Principle over Politics? The Domestic Policy of the George H. W. Bush Presidency

By Richard Himelfarb; Rosanna Perotti | Go to book overview

Discussant: James W. Cicconi

I think this is obviously a painful subject for most of us who worked in the White House, because I think it was probably the most internally divisive issue, and just as much inside the White House as it seemed to be in our party and in the country at large. There were very intense discussions and disagreements, and they persist, I must say, over whether or not we took the right course. I do believe that one thing is indisputable, and that is that this was a political tragedy for George Bush. I think, absent his action on the 1990 budget deal, that three months ago he would have concluded his second term as president. I think the consequences of the decision were damaged personal credibility and ability to lead the country, a split in the Republican Party on this issue—a fairly immediate split. That split, in turn, begat Pat Buchanan’s challenge to the president in the primaries, and Buchanan in turn begat Perot, which was at least the proximate cause of his defeat in 1992. President Bush himself has said on a number of occasions that this was the biggest mistake of his presidency.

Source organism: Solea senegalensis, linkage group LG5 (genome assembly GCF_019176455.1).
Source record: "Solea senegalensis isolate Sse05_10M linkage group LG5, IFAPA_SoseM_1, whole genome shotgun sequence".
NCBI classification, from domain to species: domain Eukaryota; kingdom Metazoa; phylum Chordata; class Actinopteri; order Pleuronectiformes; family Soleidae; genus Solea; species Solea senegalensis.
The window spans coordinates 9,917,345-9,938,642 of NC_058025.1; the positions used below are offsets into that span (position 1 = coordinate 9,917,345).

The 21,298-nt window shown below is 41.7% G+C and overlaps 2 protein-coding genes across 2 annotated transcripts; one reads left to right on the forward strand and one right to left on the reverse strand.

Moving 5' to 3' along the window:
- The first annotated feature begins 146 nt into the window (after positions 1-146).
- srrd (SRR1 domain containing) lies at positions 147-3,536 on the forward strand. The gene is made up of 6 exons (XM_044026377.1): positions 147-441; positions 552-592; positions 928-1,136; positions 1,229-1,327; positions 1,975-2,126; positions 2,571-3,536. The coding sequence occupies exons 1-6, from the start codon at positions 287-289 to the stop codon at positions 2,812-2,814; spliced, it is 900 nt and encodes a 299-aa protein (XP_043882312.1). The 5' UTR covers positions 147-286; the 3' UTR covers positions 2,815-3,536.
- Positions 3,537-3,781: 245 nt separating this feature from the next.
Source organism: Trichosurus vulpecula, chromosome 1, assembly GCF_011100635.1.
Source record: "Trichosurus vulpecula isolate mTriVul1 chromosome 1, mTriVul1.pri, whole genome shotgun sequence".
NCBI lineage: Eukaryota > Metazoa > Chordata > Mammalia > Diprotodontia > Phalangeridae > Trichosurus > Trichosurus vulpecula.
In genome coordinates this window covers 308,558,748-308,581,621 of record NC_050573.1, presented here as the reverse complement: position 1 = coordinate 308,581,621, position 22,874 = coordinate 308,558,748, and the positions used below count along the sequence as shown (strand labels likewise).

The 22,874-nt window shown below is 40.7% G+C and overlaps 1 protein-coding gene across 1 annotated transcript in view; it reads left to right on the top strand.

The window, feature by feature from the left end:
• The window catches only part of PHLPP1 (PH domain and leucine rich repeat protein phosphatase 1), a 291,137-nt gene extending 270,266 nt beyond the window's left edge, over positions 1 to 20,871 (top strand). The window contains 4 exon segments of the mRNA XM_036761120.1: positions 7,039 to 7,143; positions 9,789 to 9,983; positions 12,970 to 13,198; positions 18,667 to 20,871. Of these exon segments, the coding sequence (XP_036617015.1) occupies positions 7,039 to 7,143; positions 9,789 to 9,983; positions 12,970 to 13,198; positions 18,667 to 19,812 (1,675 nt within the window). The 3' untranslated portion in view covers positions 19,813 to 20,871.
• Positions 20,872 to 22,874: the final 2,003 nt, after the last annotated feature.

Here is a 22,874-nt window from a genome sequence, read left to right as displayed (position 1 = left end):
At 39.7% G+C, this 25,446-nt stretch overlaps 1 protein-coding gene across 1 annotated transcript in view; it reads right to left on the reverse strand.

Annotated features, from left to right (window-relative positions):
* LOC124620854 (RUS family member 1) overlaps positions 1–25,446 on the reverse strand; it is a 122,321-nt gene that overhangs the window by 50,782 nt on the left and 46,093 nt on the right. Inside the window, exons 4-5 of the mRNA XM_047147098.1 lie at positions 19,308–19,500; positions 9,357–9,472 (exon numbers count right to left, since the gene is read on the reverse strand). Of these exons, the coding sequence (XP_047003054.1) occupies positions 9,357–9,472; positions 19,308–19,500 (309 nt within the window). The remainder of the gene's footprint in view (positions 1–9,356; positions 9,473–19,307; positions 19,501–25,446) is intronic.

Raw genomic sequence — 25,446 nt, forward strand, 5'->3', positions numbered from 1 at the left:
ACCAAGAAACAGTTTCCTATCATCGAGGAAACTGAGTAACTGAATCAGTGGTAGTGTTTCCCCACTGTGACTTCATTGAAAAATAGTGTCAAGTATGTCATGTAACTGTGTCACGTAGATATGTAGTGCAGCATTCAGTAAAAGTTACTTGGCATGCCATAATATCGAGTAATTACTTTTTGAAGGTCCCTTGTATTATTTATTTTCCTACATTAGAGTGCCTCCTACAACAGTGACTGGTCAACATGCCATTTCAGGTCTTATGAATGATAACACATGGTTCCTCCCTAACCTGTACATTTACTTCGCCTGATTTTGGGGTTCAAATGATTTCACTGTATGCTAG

Why did this occur? I believe that George Bush was convinced at the time that the economic health of the United States made a budget agreement imperative in 1990 so imperative that it justified going back on his “read my lips” pledge. I think the unfortunate fact is that this strategy was flawed at the time, both politically and substantively. I think it was based on a number of false assumptions that many of us believed at the time in good faith. One of them was an assumption that the Democrats, in the 1990 election year, and facing the president with approval ratings of 74 percent—which is, I believe, where George Bush’s numbers were in March or April of 1990–that these Democrats would be willing, in an election year, to set aside partisan politics and conclude such an agreement. In 1989, which was not an election year, they had been incapable of doing this on capital gains. In fact, with majorities in both the House and the Senate supporting a capital gains tax reduction, nonetheless partisan politics prevailed. And I might add, as an aside, that if we had succeeded in obtaining that in 1989,1 think it might well have avoided the recession that followed.

We also threw away, I believe, in our strategy the three main points of leverage that we had, and I think we really only had three. The first was the president’s high popularity ratings, and I think we threw away that advantage up front by abandoning the pledge. The second point of leverage was the Gramm-Rudman-Hollings law. This isn’t talked about very much right now, but the Gramm-Rudman process was in place; sequestrations were due to occur if the budget targets were not met, and I believe that the target was a deficit of $60 billion in that fiscal year. This process placed a political burden on the Democratic Congress, because if you were to avoid the mandated sequestrations, the Congress had to put in place its own cuts—or its own tax increases. But it placed the burden on the Congress, the politi

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